The first video camera was made in France. Louis LePrince would never make it to America to have it patented as he planned.
The importance of the video camera
- An amazing and stunning realization
It must’ve come as quite a shock for the people of the late 1800s to experience something as amazing as a film. Moving pictures seemed like the realm of fantasy, but people like Louis LePrince (not Thomas Edison) made it a reality.
- Breaking open the film industry
The creation of the video camera broke open the film industry and drove all sorts of innovators to blaze a trail. The amazing thing is that the film industry is less than 150 years old, yet it feels like they’ve accomplished so much.
- A look into the deep past
The very first film was about two seconds long, filmed in 1888. You can look up the video on the Internet and find it easily. It’s amazing how something like that can exist from a time long, long gone.
- Only the beginning
The film industry is still relatively young as far as inventions and industries go. Many other industries go thousands of years into the past, which means there’s so much more to find out with videos and movies. New experiences are waiting to be discovered.
The video camera by the numbers
- 35The Kinetoscope and Kinetograph, early movie cameras, used 35mm celluloid film, which is still used today as far as movies go.
- 40The film in the old Kinetoscope traveled at about 40 frames per second.
- 1980The 1980s saw the rise of saving movie data in a digital format, allowing the digital era of videos to begin.
- 2003The year 2003 saw the release of the very first 4k camera. Since then, the video camera has evolved tremendously, allowing for even more impressive feats. It’s gotten to the point where smartphones have built-in video cameras that would’ve been mind-blowing for people as late as the early 2010s.
Five facts about the video camera
- The first digital cameras
It’s only natural that humankind would think to use a mind-blowing invention for military and security purposes. The first digital cameras of the 80s were used primarily for reconnaissance.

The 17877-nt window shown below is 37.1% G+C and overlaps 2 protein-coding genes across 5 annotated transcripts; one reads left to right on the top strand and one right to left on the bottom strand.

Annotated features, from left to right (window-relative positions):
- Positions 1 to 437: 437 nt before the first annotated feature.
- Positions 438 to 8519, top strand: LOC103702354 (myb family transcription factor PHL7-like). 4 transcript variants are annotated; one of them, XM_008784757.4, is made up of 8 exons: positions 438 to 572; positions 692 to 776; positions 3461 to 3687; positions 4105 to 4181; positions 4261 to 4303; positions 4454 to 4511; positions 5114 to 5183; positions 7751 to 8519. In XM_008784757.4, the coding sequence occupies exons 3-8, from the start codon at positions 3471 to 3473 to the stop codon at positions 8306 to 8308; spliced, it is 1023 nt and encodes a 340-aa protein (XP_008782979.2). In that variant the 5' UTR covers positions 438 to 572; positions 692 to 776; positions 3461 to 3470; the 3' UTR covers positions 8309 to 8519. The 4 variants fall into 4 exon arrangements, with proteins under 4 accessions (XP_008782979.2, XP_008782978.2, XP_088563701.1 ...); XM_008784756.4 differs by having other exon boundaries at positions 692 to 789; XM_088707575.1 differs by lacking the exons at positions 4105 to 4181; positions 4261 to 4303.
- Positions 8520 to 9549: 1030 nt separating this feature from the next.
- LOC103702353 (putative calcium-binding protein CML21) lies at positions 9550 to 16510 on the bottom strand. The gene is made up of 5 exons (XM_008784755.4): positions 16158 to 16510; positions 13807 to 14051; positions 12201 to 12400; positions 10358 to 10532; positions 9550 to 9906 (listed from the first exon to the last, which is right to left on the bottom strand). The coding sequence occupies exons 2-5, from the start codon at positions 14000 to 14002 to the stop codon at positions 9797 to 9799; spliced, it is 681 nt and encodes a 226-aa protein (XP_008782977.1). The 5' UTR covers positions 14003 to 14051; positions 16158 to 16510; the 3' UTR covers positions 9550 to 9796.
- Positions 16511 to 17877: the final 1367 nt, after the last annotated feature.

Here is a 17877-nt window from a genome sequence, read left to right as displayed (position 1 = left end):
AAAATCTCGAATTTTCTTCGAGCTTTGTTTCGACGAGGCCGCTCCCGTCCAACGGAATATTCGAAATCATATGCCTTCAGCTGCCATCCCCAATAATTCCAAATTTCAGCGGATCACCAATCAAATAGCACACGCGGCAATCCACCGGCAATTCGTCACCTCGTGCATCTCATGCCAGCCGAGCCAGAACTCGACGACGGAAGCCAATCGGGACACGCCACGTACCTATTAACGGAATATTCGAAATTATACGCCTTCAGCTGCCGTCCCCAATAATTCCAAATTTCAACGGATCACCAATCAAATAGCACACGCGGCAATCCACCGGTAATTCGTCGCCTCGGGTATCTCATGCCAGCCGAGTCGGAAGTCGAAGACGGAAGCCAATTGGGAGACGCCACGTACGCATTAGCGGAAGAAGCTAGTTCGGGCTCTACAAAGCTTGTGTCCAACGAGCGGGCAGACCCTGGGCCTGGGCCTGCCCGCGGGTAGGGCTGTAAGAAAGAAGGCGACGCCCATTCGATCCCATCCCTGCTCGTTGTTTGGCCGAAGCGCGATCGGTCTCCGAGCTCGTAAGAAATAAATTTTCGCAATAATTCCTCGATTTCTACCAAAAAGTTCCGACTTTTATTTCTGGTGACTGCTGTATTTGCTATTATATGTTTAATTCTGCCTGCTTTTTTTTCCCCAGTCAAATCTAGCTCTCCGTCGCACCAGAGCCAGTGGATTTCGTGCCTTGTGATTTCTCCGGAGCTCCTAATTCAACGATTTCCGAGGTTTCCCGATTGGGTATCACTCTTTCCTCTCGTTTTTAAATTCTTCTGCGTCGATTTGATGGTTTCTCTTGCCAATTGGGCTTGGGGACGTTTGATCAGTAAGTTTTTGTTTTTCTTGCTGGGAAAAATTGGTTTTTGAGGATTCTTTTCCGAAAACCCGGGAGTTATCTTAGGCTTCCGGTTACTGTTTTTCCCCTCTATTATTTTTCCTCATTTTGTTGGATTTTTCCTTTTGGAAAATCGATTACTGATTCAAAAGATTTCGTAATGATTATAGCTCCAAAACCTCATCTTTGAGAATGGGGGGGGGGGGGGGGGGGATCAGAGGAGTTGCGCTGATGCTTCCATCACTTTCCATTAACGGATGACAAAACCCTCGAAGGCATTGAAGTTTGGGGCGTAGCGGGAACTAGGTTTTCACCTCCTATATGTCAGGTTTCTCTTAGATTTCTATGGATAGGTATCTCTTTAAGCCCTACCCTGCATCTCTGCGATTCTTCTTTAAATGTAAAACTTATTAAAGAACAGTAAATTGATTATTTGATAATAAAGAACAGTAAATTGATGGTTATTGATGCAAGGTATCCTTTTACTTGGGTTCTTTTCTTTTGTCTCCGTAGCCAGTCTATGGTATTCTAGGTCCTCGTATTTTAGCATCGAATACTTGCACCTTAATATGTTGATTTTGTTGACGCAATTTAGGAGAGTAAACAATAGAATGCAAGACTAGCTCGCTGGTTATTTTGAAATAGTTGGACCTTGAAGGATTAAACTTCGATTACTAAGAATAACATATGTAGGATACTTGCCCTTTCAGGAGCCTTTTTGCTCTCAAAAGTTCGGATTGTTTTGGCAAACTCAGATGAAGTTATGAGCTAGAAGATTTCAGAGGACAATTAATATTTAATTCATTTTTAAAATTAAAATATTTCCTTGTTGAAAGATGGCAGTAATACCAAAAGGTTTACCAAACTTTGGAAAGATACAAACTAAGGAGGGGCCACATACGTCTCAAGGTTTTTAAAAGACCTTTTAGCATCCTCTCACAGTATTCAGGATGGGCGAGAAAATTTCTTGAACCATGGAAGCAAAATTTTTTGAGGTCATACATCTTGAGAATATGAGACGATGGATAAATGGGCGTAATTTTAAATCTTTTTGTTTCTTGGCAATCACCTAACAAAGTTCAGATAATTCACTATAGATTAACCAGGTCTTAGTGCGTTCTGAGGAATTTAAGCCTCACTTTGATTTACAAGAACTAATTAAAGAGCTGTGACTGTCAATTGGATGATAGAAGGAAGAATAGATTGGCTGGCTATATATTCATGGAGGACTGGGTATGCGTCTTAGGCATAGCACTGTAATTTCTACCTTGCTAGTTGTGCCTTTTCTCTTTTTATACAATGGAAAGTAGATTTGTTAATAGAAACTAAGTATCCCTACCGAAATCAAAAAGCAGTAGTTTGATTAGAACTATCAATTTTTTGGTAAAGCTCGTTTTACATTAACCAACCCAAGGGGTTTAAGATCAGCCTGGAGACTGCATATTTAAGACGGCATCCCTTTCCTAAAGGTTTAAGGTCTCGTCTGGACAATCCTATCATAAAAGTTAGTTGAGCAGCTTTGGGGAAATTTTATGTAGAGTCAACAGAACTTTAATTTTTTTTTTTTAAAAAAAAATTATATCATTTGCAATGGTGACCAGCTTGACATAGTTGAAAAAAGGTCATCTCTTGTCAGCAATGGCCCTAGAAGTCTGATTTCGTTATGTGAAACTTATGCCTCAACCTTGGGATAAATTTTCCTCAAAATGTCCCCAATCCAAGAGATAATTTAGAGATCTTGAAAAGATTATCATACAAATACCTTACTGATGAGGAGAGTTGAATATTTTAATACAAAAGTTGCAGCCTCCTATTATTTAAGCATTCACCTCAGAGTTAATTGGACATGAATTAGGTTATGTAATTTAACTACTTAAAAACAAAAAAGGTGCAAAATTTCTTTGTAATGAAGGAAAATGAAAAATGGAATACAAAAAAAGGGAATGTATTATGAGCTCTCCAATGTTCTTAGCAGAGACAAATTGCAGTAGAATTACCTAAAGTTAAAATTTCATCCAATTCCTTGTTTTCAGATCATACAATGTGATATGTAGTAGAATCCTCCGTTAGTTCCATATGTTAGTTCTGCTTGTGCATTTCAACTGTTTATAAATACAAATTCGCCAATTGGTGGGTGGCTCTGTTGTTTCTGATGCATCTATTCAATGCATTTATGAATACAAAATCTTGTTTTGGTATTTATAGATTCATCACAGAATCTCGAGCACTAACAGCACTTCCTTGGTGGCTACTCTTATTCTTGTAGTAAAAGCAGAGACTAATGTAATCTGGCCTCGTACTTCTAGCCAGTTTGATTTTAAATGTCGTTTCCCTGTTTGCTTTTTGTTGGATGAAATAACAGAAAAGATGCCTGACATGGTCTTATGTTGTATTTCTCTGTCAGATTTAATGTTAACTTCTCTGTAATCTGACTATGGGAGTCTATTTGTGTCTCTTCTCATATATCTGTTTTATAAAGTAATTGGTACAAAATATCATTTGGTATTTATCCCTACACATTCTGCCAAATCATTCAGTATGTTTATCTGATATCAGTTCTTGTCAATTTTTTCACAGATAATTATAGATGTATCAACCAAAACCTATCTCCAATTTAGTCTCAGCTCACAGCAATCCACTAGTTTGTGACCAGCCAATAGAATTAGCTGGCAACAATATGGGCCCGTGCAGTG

- Smaller and smaller
There was a time when high-quality cameras were quite huge and unwieldy. People have a habit of building smaller and more compact things, which can be said about video cameras. At this point, everyone has a top-quality video camera installed in their phone, something that can easily fit in the palm of their hand.
- Broader and broader horizons
The film industry is relatively young as far as modern inventions go. It’s the reason why there’s still so much potential for videos and films to evolve. Perhaps it might take strides into the realm of virtual and augmented reality.
- Prophetic writing
Most people likely already know about George Orwell’s 1984, a book about video surveillance taken to a frightening level. The thing about that book is that it was written in 1943, long before the existence of video surveillance.
- The Aeroscope
The Aeroscope, released in 1909, was the first hand-held film camera to be released. It allowed the cameraman to hold the camera while simultaneously adjusting its focus.
FAQ about the video camera
- What’s so special about the video camera?
The uniqueness of the video camera, and the film industry as a whole, is how quickly the technology has progressed over the years. People saw so much potential in films and videos, from military reconnaissance to the creation of movies, that its evolution was expedited. The tech hasn’t stopped growing, which means you’re likely to see quite a few more mind-blowing innovations within the coming years.
- What was the first music video?
The very first music video was created in 1894. It was a song titled, “The Little Lost Child” set to a slide show. It was known at the time as an illustrated song. Were you expecting the first music video to be so old? People were incredibly innovative back then!
- What was the very first movie ever recorded?
Called the Roundhay Garden Scene, Louis LePrince recorded it to showcase the capabilities of his innovative device. While it might be known as the first movie ever recorded, it was also only 2.11 seconds long. It’s pretty short, but it’s long enough to provide a sneak peek at what things were like in 1888.